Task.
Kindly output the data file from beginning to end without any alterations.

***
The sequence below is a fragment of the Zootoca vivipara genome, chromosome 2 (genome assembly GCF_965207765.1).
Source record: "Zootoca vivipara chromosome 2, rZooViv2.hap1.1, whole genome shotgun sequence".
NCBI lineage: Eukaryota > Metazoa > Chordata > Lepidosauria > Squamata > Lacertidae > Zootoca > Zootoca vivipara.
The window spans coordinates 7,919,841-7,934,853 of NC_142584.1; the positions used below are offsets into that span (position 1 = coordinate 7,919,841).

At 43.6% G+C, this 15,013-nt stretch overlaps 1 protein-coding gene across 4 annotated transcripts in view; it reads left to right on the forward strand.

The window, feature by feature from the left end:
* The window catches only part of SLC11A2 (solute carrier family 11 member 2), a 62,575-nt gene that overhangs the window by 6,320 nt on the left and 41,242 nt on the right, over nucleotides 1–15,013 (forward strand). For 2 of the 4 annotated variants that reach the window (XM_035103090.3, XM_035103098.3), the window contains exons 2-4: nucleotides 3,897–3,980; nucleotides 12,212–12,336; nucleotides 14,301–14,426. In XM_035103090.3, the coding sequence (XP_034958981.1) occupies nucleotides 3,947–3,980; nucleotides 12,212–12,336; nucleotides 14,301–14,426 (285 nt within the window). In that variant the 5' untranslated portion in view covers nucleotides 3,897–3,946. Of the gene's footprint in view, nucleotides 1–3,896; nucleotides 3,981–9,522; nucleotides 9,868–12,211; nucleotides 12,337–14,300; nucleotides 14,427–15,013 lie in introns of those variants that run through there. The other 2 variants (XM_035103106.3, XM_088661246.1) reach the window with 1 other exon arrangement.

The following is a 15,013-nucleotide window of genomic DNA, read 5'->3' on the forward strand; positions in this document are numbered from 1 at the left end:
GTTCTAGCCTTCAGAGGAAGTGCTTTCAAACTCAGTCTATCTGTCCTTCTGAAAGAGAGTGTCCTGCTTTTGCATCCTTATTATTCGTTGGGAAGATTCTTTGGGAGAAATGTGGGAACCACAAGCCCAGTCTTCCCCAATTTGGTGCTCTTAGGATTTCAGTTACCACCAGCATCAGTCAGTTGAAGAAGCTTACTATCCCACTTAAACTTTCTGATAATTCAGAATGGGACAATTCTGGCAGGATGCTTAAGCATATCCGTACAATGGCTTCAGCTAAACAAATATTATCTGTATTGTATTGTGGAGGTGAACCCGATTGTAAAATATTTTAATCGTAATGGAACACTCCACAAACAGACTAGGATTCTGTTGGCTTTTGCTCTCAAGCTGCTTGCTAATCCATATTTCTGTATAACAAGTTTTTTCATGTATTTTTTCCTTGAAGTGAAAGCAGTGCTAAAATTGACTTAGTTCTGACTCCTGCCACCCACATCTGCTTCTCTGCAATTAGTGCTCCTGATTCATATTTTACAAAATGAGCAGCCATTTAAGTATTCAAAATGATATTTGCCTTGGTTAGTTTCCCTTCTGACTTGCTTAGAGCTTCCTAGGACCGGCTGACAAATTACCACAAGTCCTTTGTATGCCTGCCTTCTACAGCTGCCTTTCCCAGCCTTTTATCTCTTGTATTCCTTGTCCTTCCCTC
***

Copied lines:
The sequence below is a fragment of the Zootoca vivipara genome, chromosome 2 (genome assembly GCF_965207765.1).
Source record: "Zootoca vivipara chromosome 2, rZooViv2.hap1.1, whole genome shotgun sequence".
NCBI lineage: Eukaryota > Metazoa > Chordata > Lepidosauria > Squamata > Lacertidae > Zootoca > Zootoca vivipara.
The window spans coordinates 7,919,841-7,934,853 of NC_142584.1; the positions used below are offsets into that span (position 1 = coordinate 7,919,841).

At 43.6% G+C, this 15,013-nt stretch overlaps 1 protein-coding gene across 4 annotated transcripts in view; it reads left to right on the forward strand.

The window, feature by feature from the left end:
* The window catches only part of SLC11A2 (solute carrier family 11 member 2), a 62,575-nt gene that overhangs the window by 6,320 nt on the left and 41,242 nt on the right, over nucleotides 1–15,013 (forward strand). For 2 of the 4 annotated variants that reach the window (XM_035103090.3, XM_035103098.3), the window contains exons 2-4: nucleotides 3,897–3,980; nucleotides 12,212–12,336; nucleotides 14,301–14,426. In XM_035103090.3, the coding sequence (XP_034958981.1) occupies nucleotides 3,947–3,980; nucleotides 12,212–12,336; nucleotides 14,301–14,426 (285 nt within the window). In that variant the 5' untranslated portion in view covers nucleotides 3,897–3,946. Of the gene's footprint in view, nucleotides 1–3,896; nucleotides 3,981–9,522; nucleotides 9,868–12,211; nucleotides 12,337–14,300; nucleotides 14,427–15,013 lie in introns of those variants that run through there. The other 2 variants (XM_035103106.3, XM_088661246.1) reach the window with 1 other exon arrangement.

The following is a 15,013-nucleotide window of genomic DNA, read 5'->3' on the forward strand; positions in this document are numbered from 1 at the left end:
GTTCTAGCCTTCAGAGGAAGTGCTTTCAAACTCAGTCTATCTGTCCTTCTGAAAGAGAGTGTCCTGCTTTTGCATCCTTATTATTCGTTGGGAAGATTCTTTGGGAGAAATGTGGGAACCACAAGCCCAGTCTTCCCCAATTTGGTGCTCTTAGGATTTCAGTTACCACCAGCATCAGTCAGTTGAAGAAGCTTACTATCCCACTTAAACTTTCTGATAATTCAGAATGGGACAATTCTGGCAGGATGCTTAAGCATATCCGTACAATGGCTTCAGCTAAACAAATATTATCTGTATTGTATTGTGGAGGTGAACCCGATTGTAAAATATTTTAATCGTAATGGAACACTCCACAAACAGACTAGGATTCTGTTGGCTTTTGCTCTCAAGCTGCTTGCTAATCCATATTTCTGTATAACAAGTTTTTTCATGTATTTTTTCCTTGAAGTGAAAGCAGTGCTAAAATTGACTTAGTTCTGACTCCTGCCACCCACATCTGCTTCTCTGCAATTAGTGCTCCTGATTCATATTTTACAAAATGAGCAGCCATTTAAGTATTCAAAATGATATTTGCCTTGGTTAGTTTCCCTTCTGACTTGCTTAGAGCTTCCTAGGACCGGCTGACAAATTACCACAAGTCCTTTGTATGCCTGCCTTCTACAGCTGCCTTTCCCAGCCTTTTATCTCTTGTATTCCTTGTCCTTCCCTC